A Review of Justina Chen Headley’s Nothing But the Truth (And A Few White Lies) (Little Brown for Young Readers, 2007); Justina Chen Headley’s Girl Overboard (Little Brown for Young Readers, 2008); Justina Chen Headley’s North of Beautiful (Little Brown for Young Readers, 2010); Cynthia Kadohata’s Outside Beauty (Atheneum Books, 2008; Paula Yoo’s Good Enough (HarperTeen, 2008).
Justina Chen Headley’s Nothing But the Truth (And A Few White Lies) explores the complications of growing up as a biracial Taiwanese American. The protagonist, Patty Ho, is a dispirited 15 year old freshman just about to head into the summer, who is looking to find a little bit more acceptance. Her big brother, Abe, has already set a high bar for her as he has been admitted into Harvard. Her domineering mother expects very much the same for her, even though Patty generally finds intellectualism to follow along the oft-maligned model minority stereotype. Patty, not surprisingly, faces some real demons with respect to her biracial identity and cannot seem to find bearings in either the “white” or Asian worlds. The absence of her father also seems to be a major vacuum in her life and her mother tells her very little concerning her father. Once Patty is sent off to a summer math camp at Stanford, her life begins to take major turns. It was interesting to see a novel with much of the scenes actually taking place at Stanford, a campus I have gotten to know pretty well over the last four years. Headley obviously has some insider knowledge of the campus given her educational background and she makes full use of it, especially taking into account the various Rodin sculpture gardens that can be found there. Headley’s gift is that she makes a narrative resolve with so much possibility and closure without making you feel as though she’s too neatly giving her characters a positive trajectory. There’s always a complexity and depth to her work that makes it a treat to dive from one novel into the next.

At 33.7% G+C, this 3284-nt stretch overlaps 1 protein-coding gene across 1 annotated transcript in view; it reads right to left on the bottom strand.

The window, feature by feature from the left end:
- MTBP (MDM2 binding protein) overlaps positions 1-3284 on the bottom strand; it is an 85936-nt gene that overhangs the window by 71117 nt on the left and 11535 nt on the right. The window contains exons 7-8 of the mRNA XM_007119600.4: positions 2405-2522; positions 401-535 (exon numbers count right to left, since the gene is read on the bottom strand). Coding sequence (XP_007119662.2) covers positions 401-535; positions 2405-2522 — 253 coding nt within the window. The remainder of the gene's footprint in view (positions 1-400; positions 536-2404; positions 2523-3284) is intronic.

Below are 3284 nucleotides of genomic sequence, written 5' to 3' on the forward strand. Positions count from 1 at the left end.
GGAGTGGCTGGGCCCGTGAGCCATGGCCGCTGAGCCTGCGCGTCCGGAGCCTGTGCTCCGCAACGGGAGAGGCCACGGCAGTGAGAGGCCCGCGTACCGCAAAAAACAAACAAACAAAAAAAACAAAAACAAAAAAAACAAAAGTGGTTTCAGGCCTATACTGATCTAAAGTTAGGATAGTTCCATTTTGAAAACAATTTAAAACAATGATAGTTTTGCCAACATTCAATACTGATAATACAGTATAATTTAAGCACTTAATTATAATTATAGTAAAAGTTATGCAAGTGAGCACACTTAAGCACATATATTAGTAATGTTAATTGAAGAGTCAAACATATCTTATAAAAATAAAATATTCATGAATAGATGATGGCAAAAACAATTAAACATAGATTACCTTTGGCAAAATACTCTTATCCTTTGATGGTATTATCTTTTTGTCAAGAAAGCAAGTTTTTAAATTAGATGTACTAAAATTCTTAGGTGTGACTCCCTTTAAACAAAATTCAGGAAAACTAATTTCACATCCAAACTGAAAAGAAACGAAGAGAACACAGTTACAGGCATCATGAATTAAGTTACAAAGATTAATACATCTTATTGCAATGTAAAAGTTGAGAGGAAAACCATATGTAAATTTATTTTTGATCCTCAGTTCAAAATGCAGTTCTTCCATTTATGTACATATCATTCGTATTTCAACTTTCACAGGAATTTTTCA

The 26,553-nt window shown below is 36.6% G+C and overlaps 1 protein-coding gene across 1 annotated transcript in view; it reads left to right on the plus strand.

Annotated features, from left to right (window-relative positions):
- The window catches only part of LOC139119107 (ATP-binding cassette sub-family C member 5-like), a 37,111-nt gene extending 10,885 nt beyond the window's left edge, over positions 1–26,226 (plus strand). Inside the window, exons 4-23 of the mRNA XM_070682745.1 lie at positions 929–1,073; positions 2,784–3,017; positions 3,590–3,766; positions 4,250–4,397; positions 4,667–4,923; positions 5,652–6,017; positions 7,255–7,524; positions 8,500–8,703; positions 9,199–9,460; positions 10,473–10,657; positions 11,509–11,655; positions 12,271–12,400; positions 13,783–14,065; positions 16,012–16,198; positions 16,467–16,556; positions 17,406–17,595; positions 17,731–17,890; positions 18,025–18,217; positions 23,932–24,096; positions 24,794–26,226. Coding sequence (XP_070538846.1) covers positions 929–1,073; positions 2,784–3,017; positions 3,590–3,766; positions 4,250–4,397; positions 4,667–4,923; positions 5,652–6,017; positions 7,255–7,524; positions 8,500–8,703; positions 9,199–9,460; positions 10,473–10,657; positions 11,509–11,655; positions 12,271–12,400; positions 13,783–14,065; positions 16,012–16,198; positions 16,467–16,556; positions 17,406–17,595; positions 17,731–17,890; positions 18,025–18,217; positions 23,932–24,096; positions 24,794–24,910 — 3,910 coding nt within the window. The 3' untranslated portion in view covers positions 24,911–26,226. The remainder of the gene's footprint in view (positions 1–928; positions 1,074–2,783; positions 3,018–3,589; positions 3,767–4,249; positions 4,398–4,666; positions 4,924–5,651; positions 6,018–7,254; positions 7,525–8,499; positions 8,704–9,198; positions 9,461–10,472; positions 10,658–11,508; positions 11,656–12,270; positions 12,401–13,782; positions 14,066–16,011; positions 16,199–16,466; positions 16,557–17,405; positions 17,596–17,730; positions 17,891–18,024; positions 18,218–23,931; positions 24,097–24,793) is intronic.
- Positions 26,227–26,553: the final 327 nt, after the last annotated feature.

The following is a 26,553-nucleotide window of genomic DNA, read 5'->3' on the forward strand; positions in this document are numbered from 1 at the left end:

Girl Overboard is another winning story with a fun protagonist. This time the novel is told through the viewpoint of Syrah Cheng, a high school student who recently has recovered from a serious knee injury incurred during a snowboarding accident. The accident was severe enough that her father, the billionaire magnate, Ethan Cheng, and mother, Betty Cheng, forbid her from continuing to snowboard despite her continuing interest in the sport. Her family’s vast fortune proves to be a significant problem for Syrah, as she must navigate the particularly perilous world of high school sociality, where it is difficult for her to figure out whether or not someone is befriending her because they are actually interested in her or because they think it will get them closer to her father. Further still, her half-sister Grace and half-brother Wayne prove to be seriously antagonistic foes. Of course, no Headley novel would be complete without a romance plot. After Syrah’s relationship with another talented snowboarder named Jared falters, we’re wondering whether or not she will kindle something with Age, a fellow snowboarder, who also happens to be engaging in his own romance with Syrah’s romantic rival, a girl named Natalia. Though their relationship has always remained in the much vilified friend zone, a continuing spark between the two suggests something might happen. Once Syrah makes a valuable friend in a fellow student, Lilian Fujimori, does her life start to take a turn for the better.